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HISTORY OF LETTERMAN GENERAL HOSPITAL

 

Pages 14, 16, 18, 20

Medical Service of Letterman

 

      Try as one might one could not put into words—especially a few words—a true history of what has been accomplished in the medical service of this hospital.  Such facts as shall be recorded are taken from the records.  They give an idea of the total of cases handled, the number of cases which have been dismissed and the number of cases still in this hospital.  These cold figures do not give an idea of what has really been accomplished, because one cannot, in a brief history, nor in cold figures, give any idea of the sincere hearty cooperation between doctors who have labored so earnestly and so conscientiously in their different wards.  One cannot tell the story of the many words of wholesome advice that have been given patients which have struck responsive chords in their hearts and which, no doubt, will prove of great benefit to them when they have entered upon their civil life again where it will make life more worth while.

      The work done by the members of the medical staff has not been a duty performed in a perfunctory manner.  The members have felt that there are human beings in their care who must be encouraged so that they may be turned back to the world in as good shape as possible to make good citizens.

      Much correspondence is carried on with the loved ones of patients keeping them posted as to the condition of their boys.  Knowing that these communications are sent out keeps the patients in good spirits, and right here may be mentioned that a great deal of good work along this line is being performed by the ward nurses and by the enlisted men of the Medical Corps in spite of the desire on their part to get back to the civil life.  They work faithfully and take pride in their work, each vieing with the other to keep his ward and patients in the best condition.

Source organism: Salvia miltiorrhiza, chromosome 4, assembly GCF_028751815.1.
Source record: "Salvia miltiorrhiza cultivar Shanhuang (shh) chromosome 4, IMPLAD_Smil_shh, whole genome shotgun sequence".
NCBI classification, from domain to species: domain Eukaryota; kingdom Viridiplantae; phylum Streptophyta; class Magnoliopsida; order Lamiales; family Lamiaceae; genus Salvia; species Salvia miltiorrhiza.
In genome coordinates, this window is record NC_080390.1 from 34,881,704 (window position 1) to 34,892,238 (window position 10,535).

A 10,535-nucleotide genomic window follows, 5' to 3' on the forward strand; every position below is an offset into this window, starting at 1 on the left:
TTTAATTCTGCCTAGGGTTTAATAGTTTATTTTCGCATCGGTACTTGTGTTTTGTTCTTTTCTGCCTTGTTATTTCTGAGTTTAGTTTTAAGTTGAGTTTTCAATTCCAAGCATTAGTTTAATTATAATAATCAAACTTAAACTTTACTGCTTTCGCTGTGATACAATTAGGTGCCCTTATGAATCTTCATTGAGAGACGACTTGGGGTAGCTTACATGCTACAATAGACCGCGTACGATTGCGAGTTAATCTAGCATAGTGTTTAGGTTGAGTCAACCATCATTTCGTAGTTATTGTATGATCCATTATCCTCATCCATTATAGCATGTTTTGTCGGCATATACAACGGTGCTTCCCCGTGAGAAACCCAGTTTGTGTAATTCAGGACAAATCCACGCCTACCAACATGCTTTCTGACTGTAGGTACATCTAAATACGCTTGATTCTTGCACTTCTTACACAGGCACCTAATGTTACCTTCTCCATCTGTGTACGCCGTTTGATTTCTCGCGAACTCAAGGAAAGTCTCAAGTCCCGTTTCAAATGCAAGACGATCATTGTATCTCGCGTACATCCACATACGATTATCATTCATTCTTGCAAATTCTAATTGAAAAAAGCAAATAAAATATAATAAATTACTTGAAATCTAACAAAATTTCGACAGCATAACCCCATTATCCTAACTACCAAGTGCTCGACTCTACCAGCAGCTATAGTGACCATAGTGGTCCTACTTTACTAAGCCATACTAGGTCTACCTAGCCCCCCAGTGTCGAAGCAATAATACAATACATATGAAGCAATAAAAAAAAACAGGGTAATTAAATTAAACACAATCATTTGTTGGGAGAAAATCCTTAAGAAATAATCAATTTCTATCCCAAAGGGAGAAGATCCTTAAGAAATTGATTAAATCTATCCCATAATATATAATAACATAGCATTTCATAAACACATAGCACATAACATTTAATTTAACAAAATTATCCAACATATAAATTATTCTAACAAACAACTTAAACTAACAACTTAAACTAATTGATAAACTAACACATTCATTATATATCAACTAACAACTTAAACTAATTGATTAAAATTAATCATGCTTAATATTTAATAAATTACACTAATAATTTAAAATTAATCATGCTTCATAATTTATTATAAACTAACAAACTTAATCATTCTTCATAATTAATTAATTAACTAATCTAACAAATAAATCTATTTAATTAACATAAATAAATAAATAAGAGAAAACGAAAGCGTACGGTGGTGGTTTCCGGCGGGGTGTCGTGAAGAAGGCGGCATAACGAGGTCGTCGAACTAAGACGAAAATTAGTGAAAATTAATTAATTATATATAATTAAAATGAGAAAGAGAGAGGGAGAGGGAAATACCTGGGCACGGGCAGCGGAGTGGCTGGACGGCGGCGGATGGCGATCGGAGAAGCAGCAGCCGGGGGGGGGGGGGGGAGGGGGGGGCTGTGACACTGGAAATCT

The following table shows the total cases of 1917 and 1918:

     

      Approximate number of medical cases handled during emergency, up to date.

      Total number of patients since emergency…..*14,691

            *Approximate.

      Total number for 1917………………………….4,401

      Total number for 1918………………………….7,444

                                                                                    ____

 

            Increase, in one year……………………3,031

 

The following in the staff of the Medical Staff:

 

Office of the Chief of Medical Service

 

Lorenzo F. Luckie, Major, M. C,Chief of Service

Philip M. Thomas, Major, M. C,Asst. to Chief of Service

Arthur L. Brown, Captain M. C.

Frank B. Reardan, Captain M. C.

Glenn E. Myers, Captain M. C.

Don P. Flagg, Captain M. C.

Richard H. Wellington, Captain M. C.

 

Alfred G. Bower, Captain, M. C.

David A. Conrad, Captain, M. C.

Arthur L. Munger, Captain M. C.

John S. Mason, 1st Lieutenant M. C.

Edward J. Ghidlella, 1st Lieutenant M. C.

 

 

 

 

 

Laboratory

      On April 6th, 1917, the personnel of the laboratory at Letterman General Hospital consisted of Chief of Services and Sanitary Officer H. R. Oliver, 1st Lt. M. R. C.; one sergeant first-class, W. C. Williams; and six medical enlisted men.  On April 21st, 1917, H. J. Nichols, Major, M. C., returned from El Paso as Chief of Service.  On June 25th, 1917, he was relieved and H. R. Oliver, Major, M. R. C., again became Chief of Service.  Sergeant First-Class J. L. Spangler and ten enlisted men made up the personnel.